Erectile dysfunction may be a cardiovascular warning

Feb. 8, 2012 at 11:30 PM
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HOUSTON, Feb. 8 (UPI) -- Most men do not realize that erectile dysfunction is a warning sign of potential cardiovascular disease, a U.S. expert warns.

Dr. Timothy Boone, chairman of the department of urology at The Methodist Hospital in Houston, said hardening of the arteries is caused by a buildup of plaque on the blood vessels that supply oxygen and nutrition to the heart. This plaque can restrict blood flow and poor blood flow is the number one cause of erectile dysfunction.

"As Valentine's Day draws near, many men will be worried about their sexual potency, but they should really be concerned about getting their disease process under control," Boone said in a statement. "The blood vessels that carry blood flow to cause an erection are very small, so even the smallest amount of obstructing plaque will present itself as a loss of sexual potency."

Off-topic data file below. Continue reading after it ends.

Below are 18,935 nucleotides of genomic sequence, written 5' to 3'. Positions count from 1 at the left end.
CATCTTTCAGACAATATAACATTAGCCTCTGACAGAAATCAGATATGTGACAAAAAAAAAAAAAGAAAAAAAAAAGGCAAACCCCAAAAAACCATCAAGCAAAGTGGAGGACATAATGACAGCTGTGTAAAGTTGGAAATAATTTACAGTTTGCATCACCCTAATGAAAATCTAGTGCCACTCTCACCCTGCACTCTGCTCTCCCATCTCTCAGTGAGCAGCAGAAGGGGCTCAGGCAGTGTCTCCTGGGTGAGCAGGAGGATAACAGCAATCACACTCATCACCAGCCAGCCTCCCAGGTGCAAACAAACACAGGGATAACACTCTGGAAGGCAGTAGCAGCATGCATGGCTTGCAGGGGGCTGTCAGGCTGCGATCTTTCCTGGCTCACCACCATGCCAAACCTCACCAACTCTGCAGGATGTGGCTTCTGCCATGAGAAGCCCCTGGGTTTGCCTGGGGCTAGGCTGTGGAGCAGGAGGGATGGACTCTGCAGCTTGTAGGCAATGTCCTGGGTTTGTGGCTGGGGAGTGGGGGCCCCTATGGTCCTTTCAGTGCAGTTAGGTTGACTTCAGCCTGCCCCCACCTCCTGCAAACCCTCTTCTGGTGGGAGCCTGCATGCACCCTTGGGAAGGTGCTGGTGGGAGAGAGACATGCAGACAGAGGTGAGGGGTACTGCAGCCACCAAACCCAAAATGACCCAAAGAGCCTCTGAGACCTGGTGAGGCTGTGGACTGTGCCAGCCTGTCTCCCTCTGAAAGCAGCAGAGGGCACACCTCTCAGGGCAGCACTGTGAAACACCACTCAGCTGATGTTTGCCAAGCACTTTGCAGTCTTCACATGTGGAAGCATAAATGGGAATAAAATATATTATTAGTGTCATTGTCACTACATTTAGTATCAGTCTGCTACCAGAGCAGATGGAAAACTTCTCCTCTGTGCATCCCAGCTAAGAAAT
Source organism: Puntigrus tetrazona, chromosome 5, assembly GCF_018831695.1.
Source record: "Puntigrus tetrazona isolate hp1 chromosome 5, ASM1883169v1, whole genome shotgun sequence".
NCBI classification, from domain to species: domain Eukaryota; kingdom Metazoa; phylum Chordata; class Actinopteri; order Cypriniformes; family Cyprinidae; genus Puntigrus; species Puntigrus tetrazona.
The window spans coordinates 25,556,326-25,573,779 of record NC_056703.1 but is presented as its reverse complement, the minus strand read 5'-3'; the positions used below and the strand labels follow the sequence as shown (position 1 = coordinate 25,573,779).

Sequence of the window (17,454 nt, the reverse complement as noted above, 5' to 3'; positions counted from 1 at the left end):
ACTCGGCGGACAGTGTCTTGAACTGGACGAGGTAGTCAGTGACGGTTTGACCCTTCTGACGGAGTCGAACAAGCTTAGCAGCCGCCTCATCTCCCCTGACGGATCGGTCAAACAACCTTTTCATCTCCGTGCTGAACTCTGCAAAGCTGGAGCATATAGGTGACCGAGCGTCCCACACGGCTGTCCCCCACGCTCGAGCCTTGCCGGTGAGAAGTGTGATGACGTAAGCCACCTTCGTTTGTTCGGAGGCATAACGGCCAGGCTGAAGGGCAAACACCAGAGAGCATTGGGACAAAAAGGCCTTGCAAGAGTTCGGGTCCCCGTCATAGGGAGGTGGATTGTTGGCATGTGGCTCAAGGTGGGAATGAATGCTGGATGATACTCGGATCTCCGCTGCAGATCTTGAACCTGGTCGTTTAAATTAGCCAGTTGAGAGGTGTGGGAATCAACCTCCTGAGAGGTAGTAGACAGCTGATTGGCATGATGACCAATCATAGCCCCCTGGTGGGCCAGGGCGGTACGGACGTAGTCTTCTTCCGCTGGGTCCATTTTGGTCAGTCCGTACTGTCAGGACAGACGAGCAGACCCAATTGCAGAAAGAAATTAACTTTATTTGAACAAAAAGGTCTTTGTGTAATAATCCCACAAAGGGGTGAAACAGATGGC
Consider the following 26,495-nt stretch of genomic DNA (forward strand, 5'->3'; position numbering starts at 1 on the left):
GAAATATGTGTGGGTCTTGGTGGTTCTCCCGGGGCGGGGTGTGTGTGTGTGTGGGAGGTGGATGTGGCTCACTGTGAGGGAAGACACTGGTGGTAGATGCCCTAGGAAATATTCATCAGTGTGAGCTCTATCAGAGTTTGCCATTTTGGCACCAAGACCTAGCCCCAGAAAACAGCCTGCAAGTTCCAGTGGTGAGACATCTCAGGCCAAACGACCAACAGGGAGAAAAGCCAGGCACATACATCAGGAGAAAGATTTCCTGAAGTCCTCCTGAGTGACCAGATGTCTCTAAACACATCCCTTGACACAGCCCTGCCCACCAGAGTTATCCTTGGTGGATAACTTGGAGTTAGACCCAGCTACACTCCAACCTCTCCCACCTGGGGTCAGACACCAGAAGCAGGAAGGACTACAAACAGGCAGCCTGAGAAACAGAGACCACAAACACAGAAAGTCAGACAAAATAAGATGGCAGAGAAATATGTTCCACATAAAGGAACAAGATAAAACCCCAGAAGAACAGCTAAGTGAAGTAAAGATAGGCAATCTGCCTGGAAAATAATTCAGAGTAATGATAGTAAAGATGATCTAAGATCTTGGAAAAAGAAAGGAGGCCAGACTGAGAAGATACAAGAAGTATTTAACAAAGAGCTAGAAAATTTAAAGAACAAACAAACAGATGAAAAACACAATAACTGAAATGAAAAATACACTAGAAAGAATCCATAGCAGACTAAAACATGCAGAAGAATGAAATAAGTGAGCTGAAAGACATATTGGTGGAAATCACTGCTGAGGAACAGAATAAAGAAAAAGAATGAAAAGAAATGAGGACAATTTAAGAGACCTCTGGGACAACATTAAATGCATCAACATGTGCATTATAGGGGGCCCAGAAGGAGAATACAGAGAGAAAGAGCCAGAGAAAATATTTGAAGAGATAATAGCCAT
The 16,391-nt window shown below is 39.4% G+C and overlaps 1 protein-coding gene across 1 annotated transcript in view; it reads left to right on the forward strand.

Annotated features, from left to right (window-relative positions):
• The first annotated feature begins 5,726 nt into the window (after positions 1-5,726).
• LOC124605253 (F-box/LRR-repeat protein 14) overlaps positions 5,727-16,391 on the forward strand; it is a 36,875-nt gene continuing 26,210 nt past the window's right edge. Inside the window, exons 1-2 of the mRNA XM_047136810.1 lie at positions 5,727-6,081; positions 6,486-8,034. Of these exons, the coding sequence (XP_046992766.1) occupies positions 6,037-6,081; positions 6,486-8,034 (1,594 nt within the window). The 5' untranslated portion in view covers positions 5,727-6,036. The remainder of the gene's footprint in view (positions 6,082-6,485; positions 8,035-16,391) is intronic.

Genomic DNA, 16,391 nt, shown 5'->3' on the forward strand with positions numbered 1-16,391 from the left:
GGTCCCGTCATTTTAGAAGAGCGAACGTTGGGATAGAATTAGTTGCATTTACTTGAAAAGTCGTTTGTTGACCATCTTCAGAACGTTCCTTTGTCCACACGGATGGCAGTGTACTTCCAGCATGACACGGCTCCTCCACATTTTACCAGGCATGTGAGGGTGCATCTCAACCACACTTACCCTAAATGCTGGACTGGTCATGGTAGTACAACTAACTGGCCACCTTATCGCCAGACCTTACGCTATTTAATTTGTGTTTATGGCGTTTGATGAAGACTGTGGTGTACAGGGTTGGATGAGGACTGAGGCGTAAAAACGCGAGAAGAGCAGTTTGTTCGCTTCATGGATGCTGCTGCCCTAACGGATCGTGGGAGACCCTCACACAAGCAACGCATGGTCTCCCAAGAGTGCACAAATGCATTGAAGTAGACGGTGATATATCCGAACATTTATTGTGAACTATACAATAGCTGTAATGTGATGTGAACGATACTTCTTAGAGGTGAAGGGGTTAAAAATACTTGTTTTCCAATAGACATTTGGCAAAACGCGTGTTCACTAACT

Boone said in the past, 90 percent of erectile dysfunction cases were thought to be psychological and 10 percent physical, but nearly 80 percent of men around the world with diabetes develop erectile dysfunction, compared with nearly 25 percent of those who do not have the disease.

Boone urged men to refrain from purchasing male enhancement products from TV infomercials and the like because most are not regulated by the Food and Drug Administration and are very expensive. Instead, men should consult with a urologist.

"If you don't take care of the causes of the problem, your ability to maintain an erection is going to be the least of your concerns," Boone added.

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